Cleveland, OH, March 5, 2020 — US demand for toys and games is forecast to advance 3.4% annually in nominal terms through 2023, according to Toys & Games: United States, a report recently released by Freedonia Focus Reports. Expansion in the number of births and the population of young people will boost sales. Increasing disposable personal income levels will further stimulate spending. New product introductions will continue to support demand, especially for video game consoles. A strong lineup of big-budget movies in coming years, such as new Star Wars (Disney) movies, are expected to boost demand for licensed products. However, the wide range of entertainment options that compete with toys and games will continue to prevent faster gains.
Trends supporting more traditional, classic toys, as well as ongoing parental concern about excessive screen exposure for kids, will support demand in the dominant toys and dolls segment. Rising disposable income levels are expected to support demand for higher-priced toys such as kitchen sets and other toy furniture. Lego and K’Nex will continue to benefit from the popularity of building sets. Sales of art, craft, and science kits will be supported by the desire of parents to provide their children with toys that promote learning and interest in science, technology, engineering, arts, and math. Faster growth will be limited by market maturity and the popularity of digital games and other types of online entertainment for kids.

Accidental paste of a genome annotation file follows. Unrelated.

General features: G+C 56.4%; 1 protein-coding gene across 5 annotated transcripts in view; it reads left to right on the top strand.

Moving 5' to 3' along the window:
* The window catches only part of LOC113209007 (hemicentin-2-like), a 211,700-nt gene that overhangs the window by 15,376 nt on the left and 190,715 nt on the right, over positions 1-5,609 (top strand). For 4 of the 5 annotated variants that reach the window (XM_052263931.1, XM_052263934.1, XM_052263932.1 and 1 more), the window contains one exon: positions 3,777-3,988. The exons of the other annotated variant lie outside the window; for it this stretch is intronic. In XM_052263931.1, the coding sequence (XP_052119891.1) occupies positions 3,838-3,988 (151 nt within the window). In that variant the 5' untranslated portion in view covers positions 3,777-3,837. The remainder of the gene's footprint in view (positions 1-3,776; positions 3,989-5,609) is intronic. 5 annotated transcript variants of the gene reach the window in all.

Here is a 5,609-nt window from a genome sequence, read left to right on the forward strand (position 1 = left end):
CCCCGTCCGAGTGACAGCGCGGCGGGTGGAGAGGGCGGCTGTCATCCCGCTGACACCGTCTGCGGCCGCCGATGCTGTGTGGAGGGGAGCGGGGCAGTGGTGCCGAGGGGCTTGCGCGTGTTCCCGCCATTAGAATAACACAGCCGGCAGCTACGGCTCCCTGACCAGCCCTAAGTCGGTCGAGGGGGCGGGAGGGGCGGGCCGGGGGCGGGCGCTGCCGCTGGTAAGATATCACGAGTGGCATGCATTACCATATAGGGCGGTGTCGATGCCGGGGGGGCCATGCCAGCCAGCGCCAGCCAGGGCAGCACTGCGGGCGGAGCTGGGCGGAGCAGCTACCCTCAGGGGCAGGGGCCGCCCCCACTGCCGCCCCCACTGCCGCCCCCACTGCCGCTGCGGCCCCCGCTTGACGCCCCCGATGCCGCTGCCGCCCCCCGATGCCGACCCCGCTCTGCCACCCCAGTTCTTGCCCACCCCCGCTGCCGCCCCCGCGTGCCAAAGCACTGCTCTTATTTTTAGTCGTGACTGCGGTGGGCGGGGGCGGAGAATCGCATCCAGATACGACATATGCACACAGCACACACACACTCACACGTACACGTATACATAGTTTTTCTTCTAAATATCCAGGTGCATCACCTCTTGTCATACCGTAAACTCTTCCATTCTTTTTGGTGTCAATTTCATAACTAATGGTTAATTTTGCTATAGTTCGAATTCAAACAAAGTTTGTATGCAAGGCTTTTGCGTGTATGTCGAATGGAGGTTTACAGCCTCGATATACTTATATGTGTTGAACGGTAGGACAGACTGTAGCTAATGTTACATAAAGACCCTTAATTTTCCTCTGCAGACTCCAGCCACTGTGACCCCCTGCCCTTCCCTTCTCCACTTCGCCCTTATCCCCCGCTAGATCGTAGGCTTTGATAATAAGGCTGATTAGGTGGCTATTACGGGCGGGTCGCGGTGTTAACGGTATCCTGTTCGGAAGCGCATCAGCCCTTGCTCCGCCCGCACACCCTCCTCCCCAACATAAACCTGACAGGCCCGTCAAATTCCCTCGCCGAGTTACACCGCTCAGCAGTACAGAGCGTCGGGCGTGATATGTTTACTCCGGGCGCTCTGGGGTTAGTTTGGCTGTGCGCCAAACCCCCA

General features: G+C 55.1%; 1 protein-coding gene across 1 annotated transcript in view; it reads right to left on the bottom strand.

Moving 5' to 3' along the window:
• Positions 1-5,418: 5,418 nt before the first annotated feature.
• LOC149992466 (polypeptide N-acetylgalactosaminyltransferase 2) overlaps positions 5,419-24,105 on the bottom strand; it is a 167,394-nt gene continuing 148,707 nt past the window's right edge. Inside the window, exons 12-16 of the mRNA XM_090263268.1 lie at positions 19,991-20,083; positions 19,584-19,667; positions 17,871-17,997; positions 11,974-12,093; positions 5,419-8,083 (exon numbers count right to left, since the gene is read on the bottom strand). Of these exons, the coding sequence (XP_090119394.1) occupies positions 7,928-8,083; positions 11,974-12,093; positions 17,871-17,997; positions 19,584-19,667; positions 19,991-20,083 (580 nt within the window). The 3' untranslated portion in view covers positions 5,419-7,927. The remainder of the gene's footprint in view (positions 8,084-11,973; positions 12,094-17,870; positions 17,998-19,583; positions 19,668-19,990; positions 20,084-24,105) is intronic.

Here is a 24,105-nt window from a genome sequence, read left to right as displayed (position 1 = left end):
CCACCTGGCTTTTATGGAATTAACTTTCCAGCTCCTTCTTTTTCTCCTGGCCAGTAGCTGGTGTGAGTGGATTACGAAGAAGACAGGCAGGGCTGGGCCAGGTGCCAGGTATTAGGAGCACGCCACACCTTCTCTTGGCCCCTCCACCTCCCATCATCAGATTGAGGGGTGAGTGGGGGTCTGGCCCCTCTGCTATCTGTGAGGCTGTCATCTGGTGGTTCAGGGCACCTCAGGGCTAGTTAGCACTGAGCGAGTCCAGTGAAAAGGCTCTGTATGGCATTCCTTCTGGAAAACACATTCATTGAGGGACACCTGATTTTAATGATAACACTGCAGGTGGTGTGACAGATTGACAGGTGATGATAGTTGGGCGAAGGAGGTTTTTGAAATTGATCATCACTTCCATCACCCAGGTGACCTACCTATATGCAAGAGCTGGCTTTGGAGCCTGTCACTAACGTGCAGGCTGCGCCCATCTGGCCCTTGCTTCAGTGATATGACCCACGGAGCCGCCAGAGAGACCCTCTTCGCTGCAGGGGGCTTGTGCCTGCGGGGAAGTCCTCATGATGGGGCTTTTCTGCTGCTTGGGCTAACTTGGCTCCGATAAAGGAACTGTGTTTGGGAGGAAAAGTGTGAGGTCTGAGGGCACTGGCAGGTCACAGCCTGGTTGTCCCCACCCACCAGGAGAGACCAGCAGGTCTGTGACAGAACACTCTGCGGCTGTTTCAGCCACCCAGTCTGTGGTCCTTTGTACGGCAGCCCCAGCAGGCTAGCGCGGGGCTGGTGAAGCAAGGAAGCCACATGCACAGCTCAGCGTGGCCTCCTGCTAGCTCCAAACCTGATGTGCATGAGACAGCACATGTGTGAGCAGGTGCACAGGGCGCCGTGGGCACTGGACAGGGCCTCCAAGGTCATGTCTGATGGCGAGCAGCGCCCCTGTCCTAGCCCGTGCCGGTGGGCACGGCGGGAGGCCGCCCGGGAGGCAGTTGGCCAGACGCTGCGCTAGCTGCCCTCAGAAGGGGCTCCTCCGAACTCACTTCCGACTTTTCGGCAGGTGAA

These and other key insights are featured in Toys & Games: United States. This report forecasts to 2023 US toys and games demand and shipments in nominal US dollars at the manufacturer level. Total demand is segmented by type in terms of:
- toys and dolls
- video game consoles
- board games
- baby carriages and strollers
To illustrate historical trends, total demand, total shipments, the various segments, and trade are provided in annual series from 2008 to 2018.
Excluded from the scope of this report are video game software; game machines (e.g., pinball machines, arcade games); card games; and athletic equipment, bicycles, billiard tables, and bowling equipment. Re-exports of toys and games are excluded from demand and trade figures.
More information about the report is available at: